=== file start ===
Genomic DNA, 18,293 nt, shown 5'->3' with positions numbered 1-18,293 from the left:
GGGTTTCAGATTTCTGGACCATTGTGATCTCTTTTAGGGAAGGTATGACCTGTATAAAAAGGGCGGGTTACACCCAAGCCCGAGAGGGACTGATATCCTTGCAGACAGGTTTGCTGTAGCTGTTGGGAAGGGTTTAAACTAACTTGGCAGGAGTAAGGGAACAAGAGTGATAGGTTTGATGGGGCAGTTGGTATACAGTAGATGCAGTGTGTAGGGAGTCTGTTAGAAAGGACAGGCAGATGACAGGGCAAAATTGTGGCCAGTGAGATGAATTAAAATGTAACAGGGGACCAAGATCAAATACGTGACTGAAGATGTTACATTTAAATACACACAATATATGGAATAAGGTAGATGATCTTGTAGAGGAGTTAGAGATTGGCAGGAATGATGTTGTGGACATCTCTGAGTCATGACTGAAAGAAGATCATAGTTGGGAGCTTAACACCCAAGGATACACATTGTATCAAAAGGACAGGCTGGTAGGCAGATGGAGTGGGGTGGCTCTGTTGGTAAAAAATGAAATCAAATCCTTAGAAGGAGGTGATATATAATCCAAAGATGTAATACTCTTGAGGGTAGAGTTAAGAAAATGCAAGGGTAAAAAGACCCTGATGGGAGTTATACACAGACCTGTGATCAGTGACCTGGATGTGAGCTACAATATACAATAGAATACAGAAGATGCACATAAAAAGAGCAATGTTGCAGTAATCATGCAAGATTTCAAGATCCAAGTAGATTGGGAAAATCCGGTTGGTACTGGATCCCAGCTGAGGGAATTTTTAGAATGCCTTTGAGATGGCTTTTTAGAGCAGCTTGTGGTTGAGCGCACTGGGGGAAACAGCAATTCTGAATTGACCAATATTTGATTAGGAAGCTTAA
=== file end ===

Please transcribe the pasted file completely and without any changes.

Genomic DNA, 18,293 nt, shown 5'->3' with positions numbered 1-18,293 from the left:
GGGTTTCAGATTTCTGGACCATTGTGATCTCTTTTAGGGAAGGTATGACCTGTATAAAAAGGGCGGGTTACACCCAAGCCCGAGAGGGACTGATATCCTTGCAGACAGGTTTGCTGTAGCTGTTGGGAAGGGTTTAAACTAACTTGGCAGGAGTAAGGGAACAAGAGTGATAGGTTTGATGGGGCAGTTGGTATACAGTAGATGCAGTGTGTAGGGAGTCTGTTAGAAAGGACAGGCAGATGACAGGGCAAAATTGTGGCCAGTGAGATGAATTAAAATGTAACAGGGGACCAAGATCAAATACGTGACTGAAGATGTTACATTTAAATACACACAATATATGGAATAAGGTAGATGATCTTGTAGAGGAGTTAGAGATTGGCAGGAATGATGTTGTGGACATCTCTGAGTCATGACTGAAAGAAGATCATAGTTGGGAGCTTAACACCCAAGGATACACATTGTATCAAAAGGACAGGCTGGTAGGCAGATGGAGTGGGGTGGCTCTGTTGGTAAAAAATGAAATCAAATCCTTAGAAGGAGGTGATATATAATCCAAAGATGTAATACTCTTGAGGGTAGAGTTAAGAAAATGCAAGGGTAAAAAGACCCTGATGGGAGTTATACACAGACCTGTGATCAGTGACCTGGATGTGAGCTACAATATACAATAGAATACAGAAGATGCACATAAAAAGAGCAATGTTGCAGTAATCATGCAAGATTTCAAGATCCAAGTAGATTGGGAAAATCCGGTTGGTACTGGATCCCAGCTGAGGGAATTTTTAGAATGCCTTTGAGATGGCTTTTTAGAGCAGCTTGTGGTTGAGCGCACTGGGGGAAACAGCAATTCTGAATTGACCAATATTTGATTAGGAAGCTTAA